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US tightlipped on Sri Lanka army chief

[AFP, Tuesday, 3 November 2009 09:23 No Comment]

The United States was tightlipped Monday about Sri Lanka's visiting top military commander, after the island said US authorities planned to grill him over alleged war crimes. Sri Lanka summoned the US ambassador to demand the Department of Homeland Security drop plans to question General Sarath Fonseka, pictured in July 2009, over the campaign that crushed Tamil Tiger rebels. The United States was tightlipped Monday about Sri Lanka’s visiting top military commander, after the island said US authorities planned to grill him over alleged war crimes.

Sri Lanka summoned the US ambassador to demand the Department of Homeland Security drop what the island’s government said were plans to question General Sarath Fonseka over the campaign that crushed Tamil Tiger rebels.

"The Department of Homeland Security cannot confirm nor deny the existence of any investigation," department spokesman Matt Chandler said.

State Department spokesman Ian Kelly said separately that he was not familiar with the case.

Fonseka, Sri Lanka’s chief of defense staff, holds US permanent residency and arrived in the United States last week to see his daughters in the central state of Oklahoma.

Foreign Minister Rohitha Bogollagama said the Department of Homeland Security, which handles US immigration, had requested that Fonseka make himself available for questioning on Wednesday.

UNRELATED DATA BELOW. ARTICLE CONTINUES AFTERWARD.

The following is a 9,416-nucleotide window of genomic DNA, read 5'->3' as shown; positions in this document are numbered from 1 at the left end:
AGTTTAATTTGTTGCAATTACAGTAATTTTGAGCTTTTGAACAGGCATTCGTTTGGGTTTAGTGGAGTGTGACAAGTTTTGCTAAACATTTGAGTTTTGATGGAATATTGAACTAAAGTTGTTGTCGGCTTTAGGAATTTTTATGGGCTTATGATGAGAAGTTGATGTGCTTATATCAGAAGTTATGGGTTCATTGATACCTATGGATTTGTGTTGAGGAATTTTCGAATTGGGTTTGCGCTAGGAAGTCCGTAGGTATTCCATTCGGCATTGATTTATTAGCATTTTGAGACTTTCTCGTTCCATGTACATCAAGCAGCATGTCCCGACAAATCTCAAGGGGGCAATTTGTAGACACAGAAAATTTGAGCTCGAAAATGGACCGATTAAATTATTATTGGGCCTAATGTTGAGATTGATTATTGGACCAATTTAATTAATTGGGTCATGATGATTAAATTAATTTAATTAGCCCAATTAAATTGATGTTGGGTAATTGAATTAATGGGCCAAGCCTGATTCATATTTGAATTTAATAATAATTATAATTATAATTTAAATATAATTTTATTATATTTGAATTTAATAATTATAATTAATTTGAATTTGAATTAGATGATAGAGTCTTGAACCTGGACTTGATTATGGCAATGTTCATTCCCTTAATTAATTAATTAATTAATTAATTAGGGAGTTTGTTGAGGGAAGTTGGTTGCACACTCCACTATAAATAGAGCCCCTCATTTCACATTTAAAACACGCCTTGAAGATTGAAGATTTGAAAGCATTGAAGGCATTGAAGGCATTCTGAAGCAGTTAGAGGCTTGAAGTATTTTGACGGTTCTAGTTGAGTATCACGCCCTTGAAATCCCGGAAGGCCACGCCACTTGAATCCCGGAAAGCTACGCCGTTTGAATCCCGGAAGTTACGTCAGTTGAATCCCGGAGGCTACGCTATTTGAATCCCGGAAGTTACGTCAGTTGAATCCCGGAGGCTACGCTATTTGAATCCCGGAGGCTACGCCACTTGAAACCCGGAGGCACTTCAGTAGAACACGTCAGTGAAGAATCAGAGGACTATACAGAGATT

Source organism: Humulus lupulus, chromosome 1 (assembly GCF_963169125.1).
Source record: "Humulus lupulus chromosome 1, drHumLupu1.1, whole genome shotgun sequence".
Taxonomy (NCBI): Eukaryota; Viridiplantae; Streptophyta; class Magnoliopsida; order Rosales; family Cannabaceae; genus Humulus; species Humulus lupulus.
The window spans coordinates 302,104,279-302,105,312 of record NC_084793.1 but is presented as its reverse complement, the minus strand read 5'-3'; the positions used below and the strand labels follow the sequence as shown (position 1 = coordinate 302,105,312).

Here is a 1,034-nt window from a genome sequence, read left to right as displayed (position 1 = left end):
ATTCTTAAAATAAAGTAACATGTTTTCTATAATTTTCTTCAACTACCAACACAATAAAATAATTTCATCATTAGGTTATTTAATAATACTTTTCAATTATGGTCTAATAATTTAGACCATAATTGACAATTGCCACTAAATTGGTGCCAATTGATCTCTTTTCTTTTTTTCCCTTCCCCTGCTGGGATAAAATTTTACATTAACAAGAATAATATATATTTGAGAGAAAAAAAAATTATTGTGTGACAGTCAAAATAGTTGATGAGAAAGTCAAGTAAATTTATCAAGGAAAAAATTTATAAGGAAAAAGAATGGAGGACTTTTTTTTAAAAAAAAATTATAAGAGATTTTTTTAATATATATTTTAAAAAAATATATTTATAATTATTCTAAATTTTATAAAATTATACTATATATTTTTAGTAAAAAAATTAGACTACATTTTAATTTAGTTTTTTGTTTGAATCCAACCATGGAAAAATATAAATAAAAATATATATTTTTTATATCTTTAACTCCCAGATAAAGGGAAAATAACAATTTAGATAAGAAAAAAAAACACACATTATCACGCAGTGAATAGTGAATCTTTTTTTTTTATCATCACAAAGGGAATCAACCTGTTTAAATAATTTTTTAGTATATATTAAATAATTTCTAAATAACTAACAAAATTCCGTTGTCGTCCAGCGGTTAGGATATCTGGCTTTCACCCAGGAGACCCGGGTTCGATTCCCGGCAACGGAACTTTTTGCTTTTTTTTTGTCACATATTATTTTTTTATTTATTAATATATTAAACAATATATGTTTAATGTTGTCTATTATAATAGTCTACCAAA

The minister said US authorities were trying to force Fonseka to testify "as a possible source" against Sri Lankan Defense Secretary Gotabhaya Rajapakse over allegations of human rights violations.

The defense secretary, who holds US citizenship, is the younger brother of President Mahinda Rajapakse.

Sri Lankan troops in May killed the top leader of the Tamil Tigers, ending one of Asia’s longest-running and bloodiest insurgencies that aimed at creating a separate homeland for the island’s Tamil minority.

A State Department report presented to Congress last month charged that both the government and Tamil Tigers committed serious human rights violations in the finale of the conflict.

An advocacy group from the Tamil diaspora said it would welcome questioning of Fonseka.

"As US citizens, we are encouraged by our government’s important first step towards bringing justice to Sri Lanka," said Anjali Manivannan, representative of Washington-based People for Equality and Relief in Sri Lanka.

"We were gravely disappointed by America’s inaction as the death toll of Tamil civilians climbed into the thousands earlier this year, and we hope to see the US now take stronger leadership in promoting a political solution that respects Tamils’ fundamental rights," she said.

The UN reported that more than 7,000 civilians may have perished in the fighting during this year. The Sri Lankan government contends that not a single civilian was killed by its own troops.

US tightlipped on Sri Lanka army chief – Yahoo! News

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